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  • takedake

    Lest you think mine is a mindless rant, consider that if you overstay your visa for just one day in Japan you go to jail, where you can be kept incommunicado with no access to a lawyer for 23 days (a 10-day incarceration which can be renewed once and then extended a further 3 days–and almost always is). During this period you can and likely will be interrogated for 10 hours a day.

    One is not secure in their abode (the police can enter any house without a warrant) or in their body in Japan; the State has access to everything, at any time.


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  • Even worse, they probably only feed you radioactive fish in detention.


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  • From above synopsis of article “Mr Johnson’s ordeal closely matches the abuses exposed in a 22-page report by Amnesty International in 2002, “Welcome to Japan?”, suggesting that even the known problems have not been fixed.” So this is what Japan is all about as per takedake and human0815. Still think they are giving a foreign reporter a hard time for reporting on Fukushima.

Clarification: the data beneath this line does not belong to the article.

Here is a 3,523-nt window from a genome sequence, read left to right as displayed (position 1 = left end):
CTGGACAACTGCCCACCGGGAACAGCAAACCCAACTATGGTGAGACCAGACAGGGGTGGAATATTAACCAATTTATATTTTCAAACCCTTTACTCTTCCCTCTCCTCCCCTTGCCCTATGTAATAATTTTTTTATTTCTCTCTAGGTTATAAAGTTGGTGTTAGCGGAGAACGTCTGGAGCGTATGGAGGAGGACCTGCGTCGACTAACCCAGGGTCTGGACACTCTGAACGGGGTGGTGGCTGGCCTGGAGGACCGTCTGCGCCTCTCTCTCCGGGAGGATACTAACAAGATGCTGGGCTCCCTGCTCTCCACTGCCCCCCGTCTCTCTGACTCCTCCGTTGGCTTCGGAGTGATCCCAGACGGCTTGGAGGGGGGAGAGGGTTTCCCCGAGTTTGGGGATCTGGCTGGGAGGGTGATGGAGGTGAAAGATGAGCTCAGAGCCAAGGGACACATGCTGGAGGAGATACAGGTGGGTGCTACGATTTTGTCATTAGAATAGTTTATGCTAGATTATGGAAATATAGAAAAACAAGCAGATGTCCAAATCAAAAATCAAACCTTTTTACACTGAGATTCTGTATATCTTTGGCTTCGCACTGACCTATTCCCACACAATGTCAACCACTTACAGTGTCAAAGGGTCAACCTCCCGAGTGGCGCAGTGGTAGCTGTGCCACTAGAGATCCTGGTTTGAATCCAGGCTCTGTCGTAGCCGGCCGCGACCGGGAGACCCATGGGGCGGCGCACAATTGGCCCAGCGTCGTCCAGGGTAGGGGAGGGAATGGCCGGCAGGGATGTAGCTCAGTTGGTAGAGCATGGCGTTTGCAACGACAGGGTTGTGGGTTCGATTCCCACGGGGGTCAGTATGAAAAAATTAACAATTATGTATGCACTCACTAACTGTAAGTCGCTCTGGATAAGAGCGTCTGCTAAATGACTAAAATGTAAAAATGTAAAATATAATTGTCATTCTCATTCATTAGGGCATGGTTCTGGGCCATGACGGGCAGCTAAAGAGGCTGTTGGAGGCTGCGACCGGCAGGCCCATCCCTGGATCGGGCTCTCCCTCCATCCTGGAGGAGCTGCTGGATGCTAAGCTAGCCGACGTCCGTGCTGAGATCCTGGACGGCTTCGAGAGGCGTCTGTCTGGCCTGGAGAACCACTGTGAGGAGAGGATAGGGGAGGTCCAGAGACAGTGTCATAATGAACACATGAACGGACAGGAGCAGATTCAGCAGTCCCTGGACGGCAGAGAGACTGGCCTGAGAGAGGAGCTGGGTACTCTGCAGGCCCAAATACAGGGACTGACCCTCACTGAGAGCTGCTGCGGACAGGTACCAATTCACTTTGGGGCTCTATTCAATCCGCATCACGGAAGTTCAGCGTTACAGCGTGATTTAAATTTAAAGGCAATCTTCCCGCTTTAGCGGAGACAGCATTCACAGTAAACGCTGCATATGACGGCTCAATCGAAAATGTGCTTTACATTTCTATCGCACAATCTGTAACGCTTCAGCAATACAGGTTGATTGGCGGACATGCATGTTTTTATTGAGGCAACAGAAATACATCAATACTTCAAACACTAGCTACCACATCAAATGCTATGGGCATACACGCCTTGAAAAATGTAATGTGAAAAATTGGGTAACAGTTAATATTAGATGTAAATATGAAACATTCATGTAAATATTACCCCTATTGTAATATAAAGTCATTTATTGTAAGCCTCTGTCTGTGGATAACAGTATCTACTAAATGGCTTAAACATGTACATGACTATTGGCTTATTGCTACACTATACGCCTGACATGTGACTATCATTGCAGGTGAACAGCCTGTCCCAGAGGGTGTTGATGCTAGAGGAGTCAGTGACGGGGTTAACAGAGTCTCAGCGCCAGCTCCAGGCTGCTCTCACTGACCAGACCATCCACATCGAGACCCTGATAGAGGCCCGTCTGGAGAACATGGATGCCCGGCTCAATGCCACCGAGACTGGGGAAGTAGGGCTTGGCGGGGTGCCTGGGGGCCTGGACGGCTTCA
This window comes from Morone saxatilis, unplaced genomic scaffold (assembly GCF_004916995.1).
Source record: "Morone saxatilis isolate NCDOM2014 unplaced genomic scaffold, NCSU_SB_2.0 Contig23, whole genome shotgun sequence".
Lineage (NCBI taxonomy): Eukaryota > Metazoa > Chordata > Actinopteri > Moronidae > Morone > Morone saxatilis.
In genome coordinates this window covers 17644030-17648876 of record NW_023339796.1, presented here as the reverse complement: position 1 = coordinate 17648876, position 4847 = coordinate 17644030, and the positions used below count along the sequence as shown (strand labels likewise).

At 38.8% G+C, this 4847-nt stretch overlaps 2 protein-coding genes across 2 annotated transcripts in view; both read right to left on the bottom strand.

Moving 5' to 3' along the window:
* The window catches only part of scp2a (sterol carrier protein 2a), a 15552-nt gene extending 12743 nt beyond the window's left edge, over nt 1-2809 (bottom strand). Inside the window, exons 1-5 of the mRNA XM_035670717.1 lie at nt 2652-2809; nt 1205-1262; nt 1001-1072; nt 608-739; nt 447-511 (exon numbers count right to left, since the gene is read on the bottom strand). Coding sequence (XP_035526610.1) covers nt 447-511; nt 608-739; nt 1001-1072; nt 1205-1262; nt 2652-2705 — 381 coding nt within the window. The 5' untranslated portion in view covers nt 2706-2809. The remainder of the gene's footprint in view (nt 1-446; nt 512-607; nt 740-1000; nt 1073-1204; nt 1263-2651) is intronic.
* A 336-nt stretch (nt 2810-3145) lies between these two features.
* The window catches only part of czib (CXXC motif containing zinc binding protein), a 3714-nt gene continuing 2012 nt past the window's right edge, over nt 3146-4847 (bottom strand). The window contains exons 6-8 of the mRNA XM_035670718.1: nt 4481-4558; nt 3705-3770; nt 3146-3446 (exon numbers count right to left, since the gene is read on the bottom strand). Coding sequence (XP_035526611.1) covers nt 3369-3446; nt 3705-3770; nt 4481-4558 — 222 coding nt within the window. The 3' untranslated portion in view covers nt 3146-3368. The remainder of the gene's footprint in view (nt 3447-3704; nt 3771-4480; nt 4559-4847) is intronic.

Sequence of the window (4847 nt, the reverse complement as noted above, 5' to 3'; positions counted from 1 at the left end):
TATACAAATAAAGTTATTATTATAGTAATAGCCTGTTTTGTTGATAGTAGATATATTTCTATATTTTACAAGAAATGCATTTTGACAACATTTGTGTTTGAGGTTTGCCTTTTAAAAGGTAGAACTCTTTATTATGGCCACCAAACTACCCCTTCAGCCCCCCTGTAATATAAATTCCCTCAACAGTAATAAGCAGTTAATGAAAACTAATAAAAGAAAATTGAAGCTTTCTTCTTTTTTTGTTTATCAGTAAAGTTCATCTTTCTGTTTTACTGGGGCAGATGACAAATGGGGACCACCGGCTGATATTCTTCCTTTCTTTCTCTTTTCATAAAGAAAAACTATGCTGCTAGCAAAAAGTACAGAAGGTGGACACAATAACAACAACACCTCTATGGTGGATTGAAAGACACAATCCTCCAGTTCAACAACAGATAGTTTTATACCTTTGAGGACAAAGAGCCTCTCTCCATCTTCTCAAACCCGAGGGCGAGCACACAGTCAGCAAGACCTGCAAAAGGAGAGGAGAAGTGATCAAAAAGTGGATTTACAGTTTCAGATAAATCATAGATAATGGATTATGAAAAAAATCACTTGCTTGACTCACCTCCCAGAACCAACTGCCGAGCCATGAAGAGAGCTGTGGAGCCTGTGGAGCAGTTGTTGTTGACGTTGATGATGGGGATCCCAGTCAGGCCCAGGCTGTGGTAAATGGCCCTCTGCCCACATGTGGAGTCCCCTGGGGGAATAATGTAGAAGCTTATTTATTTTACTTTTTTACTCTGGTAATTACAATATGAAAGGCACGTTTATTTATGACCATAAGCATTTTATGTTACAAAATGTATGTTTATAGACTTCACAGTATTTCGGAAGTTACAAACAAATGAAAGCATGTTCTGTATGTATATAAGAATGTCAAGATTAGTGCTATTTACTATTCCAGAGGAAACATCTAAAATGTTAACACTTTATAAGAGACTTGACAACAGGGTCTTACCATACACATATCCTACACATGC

I’m not sure, ultimately how far off Anne’s comments really are from topic. My new favorite word is Plutocracy. Look it up if you don’t know what it means. A plutocratic monied class runs this world and there powers go past borders and states. Democracy is an illusion.
    Barrack Obama was the peoples choice. Now that he is in power, his popularity is fallen. Why? because he consistently makes the choice that suits the Money class who really are in power. He was bought and sold long before he became the President. All of us here at Enenews are a politically aware group, even though that translates to a well founded mis trust of all governments, Japanese American Canadian and all others. Interesting what Anne has to say about the pipelines. Never heard of the Koch brothers. Canada doesn’t need to sell her oil to China. We have a strong economy without that revenue. Lots of pipelines in the works here in Western Canada. The responsible thing to do would be to just leave it in the ground. The economy isn’t as important as a healthy life. This western economic engine is built on smoke and mirrors. Clean air and clean water are the basis for a happy and healthy life. Whether the pollution comes from a nuclear power plant or a 747 it is wrong and immoral. The better ways are kept away from us so somebody can continue to make obscene amounts of money and get off on power.

    God Bless


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  • LloydJHart LloydJHart

    At the heart of nuclear power is fascism simply because, if nuclear power had to be subject to actual democracy it wouldn’t be able to stand up to public scrutiny and therefore wouldn’t be able exist. This is why I laugh when Americans call their country the beacon of freedom and democracy in the world.